22% of top campus officials said reputational issues related to sexual assault are of big concern to the leadership team
7% expect to be in the public eye for complaints students or staff have made about the handling of sexual assault allegations
On the agenda for 2016:
77% will engage in discussions about sexual assault policies and procedures in 2016 to ensure they are what they should be
51% plan to actively solicit feedback from the campus community about these policies and procedures
Fewer than 1 in 5 expect to roll out significant changes
Fewer than 1 in 10 expect to hire a person dedicated to addressing sexual assault allegations
UB Survey; all percentages have been rounded
Financial literacy initiatives in the coming year
More outreach to current students 44% Financial literacy program will be mandatory 9% More focus on student loan debt, in recognition of default rate concerns 31% More focus on broader financial literacy issues, outside of student loan debt 31% A new related website 8% New in-person events aimed at increasing financial literacy 34% New online events on financial literacy 20% More active counseling of students about the financial implications of their course loads, GPA, choice of major and debt 42% UB Survey; all percentages have been rounded Note: Table made from bar graph. Retention and graduation rate shifts to come in 2016 Overall retention rate Will increase significantly 6% Will increase modestly 54% Will stay the same 31% Will decrease modestly 9% Graduation rate Will increase significantly 6% Will decrease modestly 2% Will increase modestly 59% Will stay the same 33% UB Survey; all percentages have been rounded Note: Table made from pie chart.
Student population shifts to come in 2016
Overall student enrollment changes expected Increase significantly 8% Increase modestly 56% Remain unchanged 22% Decrease modestly 13% Decrease significantly 1% Note: Table made from pie chart.
Need-based versus merit aid in 2016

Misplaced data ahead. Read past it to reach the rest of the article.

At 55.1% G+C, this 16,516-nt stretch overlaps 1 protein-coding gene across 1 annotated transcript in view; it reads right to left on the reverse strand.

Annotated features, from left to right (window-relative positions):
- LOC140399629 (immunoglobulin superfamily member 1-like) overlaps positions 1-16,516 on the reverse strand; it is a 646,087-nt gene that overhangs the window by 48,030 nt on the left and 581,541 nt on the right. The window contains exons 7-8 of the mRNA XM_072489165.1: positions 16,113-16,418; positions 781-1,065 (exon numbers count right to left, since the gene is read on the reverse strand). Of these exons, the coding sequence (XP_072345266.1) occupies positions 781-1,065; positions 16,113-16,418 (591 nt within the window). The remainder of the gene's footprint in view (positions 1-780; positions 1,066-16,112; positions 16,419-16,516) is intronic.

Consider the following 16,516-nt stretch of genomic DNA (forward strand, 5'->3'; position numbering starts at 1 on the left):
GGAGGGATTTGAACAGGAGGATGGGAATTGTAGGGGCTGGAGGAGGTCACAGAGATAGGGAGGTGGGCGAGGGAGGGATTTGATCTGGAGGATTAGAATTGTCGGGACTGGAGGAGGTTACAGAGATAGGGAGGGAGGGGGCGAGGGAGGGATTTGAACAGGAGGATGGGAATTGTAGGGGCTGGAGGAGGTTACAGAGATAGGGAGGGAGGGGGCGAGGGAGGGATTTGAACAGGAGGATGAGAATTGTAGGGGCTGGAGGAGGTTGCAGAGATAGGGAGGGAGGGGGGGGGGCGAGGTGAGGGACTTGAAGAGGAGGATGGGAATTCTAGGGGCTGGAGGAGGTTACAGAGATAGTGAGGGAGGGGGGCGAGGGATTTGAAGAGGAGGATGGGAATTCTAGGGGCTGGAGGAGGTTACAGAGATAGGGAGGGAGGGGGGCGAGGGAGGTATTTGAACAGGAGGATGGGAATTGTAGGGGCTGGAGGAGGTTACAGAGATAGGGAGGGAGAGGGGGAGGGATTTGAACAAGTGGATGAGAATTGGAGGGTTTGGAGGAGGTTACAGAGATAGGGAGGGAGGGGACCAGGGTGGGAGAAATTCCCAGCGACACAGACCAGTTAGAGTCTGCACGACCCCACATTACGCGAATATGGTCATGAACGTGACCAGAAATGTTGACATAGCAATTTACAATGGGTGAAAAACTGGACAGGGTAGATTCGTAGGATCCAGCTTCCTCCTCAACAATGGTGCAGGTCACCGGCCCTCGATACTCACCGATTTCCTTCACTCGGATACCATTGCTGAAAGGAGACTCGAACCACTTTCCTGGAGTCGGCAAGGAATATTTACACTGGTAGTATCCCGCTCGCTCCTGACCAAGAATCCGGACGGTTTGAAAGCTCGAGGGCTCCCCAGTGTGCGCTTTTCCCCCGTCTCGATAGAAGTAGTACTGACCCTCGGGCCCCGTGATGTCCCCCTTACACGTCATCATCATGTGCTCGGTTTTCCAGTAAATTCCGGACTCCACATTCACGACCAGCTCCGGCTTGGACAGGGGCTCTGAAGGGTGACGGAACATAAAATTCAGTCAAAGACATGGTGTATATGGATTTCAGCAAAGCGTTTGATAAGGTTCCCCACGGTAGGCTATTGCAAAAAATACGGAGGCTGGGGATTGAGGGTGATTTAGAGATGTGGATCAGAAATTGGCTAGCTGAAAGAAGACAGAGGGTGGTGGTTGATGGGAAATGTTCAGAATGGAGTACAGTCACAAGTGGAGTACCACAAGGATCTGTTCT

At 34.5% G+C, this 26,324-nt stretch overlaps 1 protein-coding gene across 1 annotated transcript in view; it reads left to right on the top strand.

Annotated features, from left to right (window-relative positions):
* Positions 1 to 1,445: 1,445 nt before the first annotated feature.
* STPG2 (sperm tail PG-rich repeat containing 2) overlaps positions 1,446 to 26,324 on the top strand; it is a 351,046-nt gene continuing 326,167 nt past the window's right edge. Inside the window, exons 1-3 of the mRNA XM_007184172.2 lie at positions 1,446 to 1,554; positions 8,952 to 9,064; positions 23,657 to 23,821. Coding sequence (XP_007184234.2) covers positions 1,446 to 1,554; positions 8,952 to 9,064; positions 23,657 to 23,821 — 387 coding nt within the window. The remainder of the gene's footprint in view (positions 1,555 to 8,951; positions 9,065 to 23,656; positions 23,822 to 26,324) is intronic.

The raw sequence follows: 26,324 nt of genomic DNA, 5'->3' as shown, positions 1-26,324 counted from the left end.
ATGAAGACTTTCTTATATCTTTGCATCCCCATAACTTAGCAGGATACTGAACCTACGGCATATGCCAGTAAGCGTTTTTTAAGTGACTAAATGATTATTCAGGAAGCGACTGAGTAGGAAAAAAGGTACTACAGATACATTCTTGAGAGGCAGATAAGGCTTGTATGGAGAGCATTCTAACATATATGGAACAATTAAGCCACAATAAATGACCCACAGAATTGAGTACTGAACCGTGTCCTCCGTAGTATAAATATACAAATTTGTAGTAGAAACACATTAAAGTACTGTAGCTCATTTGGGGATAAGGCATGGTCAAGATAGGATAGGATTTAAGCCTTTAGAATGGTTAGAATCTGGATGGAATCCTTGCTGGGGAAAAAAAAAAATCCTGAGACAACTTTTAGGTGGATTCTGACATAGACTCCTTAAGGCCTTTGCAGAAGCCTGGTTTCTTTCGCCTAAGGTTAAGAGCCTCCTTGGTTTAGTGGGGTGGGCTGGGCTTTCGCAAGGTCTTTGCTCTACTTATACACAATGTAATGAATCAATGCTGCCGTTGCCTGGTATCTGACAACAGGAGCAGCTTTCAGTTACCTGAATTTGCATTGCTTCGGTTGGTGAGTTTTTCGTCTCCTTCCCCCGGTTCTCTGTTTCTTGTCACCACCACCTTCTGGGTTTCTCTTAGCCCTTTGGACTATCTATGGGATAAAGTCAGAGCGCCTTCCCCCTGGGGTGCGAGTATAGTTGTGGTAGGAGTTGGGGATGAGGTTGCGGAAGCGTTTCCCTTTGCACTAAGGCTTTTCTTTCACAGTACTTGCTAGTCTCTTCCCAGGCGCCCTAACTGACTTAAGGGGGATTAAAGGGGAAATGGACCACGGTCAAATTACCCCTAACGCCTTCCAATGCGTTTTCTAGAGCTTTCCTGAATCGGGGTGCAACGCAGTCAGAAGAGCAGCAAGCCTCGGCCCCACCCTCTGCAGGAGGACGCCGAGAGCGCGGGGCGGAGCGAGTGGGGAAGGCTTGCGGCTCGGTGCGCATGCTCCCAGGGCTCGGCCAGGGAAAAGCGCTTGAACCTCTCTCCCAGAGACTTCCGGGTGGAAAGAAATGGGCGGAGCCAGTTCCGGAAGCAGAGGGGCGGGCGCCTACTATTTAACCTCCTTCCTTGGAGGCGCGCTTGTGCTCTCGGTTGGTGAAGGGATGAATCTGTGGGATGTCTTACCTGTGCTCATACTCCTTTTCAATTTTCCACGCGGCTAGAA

40% of enrollment and financial aid administrators said need-based aid will increase
45% said need-based aid will stay the same
38% said merit aid will increase
49% said merit aid would stay the same
UB Survey; all percentages have been rounded
Published tuition rates movement said tuition will increase in 2016 72% said it will stay the same 19% said it will decrease 2% weren't sure 6% UB Survey; all percentages have been rounded Note: Table made from pie chart. Admissions and marketing actions for 2016 Crossing department lines to bolster student success/ completion 62% Focusing more on data to track the entire student lifecycle 62% Creating new articulation agreements to make transfer to or from the institution easier 50% Partnering with high schools and/or community colleges to improve college readiness 41% Taking a significant new approach to recruitment 34% Launching a re-branding campaign 28% Making significant changes to the application process 23% Offering a shorter path to a degree 20% Making a significant effort to enroll more students requiring financial aid 11% Stopping the SAT or ACT admissions requirement 2% UB Survey; all percentages have been rounded Note: Table made from bar graph.
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|Title Annotation:||OUTLOOK: access and enrollment|
|Date:||Jan 1, 2016|